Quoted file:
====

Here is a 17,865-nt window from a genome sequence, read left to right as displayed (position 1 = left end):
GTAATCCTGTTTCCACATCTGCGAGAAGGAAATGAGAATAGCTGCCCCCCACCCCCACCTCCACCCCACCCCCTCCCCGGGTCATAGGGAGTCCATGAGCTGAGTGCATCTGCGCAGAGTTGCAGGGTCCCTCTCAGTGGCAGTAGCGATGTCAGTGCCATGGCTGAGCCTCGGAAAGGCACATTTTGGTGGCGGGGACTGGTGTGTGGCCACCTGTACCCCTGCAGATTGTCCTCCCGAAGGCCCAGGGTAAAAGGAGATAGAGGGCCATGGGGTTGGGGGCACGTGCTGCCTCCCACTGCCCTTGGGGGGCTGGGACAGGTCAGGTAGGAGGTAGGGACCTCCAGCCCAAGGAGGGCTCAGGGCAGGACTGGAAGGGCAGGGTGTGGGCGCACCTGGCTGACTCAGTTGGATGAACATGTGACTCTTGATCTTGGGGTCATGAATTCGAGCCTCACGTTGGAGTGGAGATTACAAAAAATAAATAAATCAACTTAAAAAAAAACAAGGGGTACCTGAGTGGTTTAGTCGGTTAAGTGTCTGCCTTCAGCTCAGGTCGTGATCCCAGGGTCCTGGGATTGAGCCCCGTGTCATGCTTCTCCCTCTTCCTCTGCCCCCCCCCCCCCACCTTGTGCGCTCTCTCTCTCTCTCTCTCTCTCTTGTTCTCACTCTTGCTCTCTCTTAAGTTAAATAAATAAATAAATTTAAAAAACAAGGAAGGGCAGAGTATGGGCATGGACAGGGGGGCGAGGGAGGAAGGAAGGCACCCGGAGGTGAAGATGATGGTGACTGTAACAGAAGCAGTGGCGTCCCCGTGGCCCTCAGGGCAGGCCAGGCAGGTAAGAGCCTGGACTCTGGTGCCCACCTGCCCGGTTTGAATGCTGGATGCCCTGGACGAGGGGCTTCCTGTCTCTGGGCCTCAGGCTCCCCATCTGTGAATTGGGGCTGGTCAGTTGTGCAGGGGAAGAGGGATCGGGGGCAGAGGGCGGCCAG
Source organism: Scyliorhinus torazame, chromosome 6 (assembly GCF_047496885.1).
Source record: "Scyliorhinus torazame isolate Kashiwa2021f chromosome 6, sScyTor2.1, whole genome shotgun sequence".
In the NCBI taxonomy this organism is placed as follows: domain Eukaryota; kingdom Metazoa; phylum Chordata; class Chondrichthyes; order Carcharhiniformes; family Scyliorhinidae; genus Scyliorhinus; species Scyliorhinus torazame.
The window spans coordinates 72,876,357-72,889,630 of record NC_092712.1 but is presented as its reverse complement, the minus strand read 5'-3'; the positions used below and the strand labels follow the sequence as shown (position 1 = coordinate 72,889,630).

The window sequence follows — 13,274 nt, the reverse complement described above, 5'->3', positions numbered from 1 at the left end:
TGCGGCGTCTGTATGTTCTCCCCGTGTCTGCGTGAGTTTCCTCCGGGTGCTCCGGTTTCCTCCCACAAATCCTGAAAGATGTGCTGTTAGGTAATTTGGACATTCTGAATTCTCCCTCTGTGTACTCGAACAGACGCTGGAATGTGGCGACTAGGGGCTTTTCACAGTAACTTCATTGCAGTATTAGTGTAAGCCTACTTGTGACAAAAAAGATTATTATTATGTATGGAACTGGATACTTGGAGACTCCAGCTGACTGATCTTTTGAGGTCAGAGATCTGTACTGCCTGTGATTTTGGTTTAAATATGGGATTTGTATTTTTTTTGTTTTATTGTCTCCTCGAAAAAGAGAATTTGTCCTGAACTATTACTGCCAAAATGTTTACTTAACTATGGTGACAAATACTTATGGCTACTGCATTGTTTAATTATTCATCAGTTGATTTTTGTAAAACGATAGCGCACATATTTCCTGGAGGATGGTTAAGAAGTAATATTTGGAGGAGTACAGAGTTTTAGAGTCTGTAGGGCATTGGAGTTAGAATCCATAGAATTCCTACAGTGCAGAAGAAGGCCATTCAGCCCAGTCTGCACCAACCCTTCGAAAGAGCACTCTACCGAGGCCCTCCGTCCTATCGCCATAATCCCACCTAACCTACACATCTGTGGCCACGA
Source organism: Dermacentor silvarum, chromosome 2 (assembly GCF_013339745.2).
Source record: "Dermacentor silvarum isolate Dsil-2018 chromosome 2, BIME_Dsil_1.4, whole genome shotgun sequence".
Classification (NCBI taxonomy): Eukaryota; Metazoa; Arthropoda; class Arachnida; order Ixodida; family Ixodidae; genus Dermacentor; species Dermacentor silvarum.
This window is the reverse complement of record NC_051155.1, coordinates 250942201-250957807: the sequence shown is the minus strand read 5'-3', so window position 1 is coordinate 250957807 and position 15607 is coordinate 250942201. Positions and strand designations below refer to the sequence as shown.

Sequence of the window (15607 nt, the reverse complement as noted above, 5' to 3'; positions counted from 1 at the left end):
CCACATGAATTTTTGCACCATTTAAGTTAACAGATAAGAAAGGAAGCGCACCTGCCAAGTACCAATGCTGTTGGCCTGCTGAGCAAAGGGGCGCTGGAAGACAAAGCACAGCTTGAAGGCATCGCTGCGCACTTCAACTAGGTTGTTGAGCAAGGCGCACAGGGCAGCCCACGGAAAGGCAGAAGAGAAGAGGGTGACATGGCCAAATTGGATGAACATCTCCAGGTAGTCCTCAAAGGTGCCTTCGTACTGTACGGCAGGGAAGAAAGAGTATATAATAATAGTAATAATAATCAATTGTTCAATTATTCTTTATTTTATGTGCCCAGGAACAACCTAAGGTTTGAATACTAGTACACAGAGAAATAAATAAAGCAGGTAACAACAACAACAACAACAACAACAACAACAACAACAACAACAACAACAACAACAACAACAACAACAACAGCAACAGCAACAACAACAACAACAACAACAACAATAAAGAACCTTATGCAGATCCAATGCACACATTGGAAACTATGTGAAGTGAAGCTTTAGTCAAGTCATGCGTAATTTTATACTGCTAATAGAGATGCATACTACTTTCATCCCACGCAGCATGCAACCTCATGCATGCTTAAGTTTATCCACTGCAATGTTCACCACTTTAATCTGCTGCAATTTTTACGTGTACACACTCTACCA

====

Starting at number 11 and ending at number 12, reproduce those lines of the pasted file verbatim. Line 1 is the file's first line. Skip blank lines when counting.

Classification (NCBI taxonomy): Eukaryota; Metazoa; Arthropoda; class Arachnida; order Ixodida; family Ixodidae; genus Dermacentor; species Dermacentor silvarum.
This window is the reverse complement of record NC_051155.1, coordinates 250942201-250957807: the sequence shown is the minus strand read 5'-3', so window position 1 is coordinate 250957807 and position 15607 is coordinate 250942201. Positions and strand designations below refer to the sequence as shown.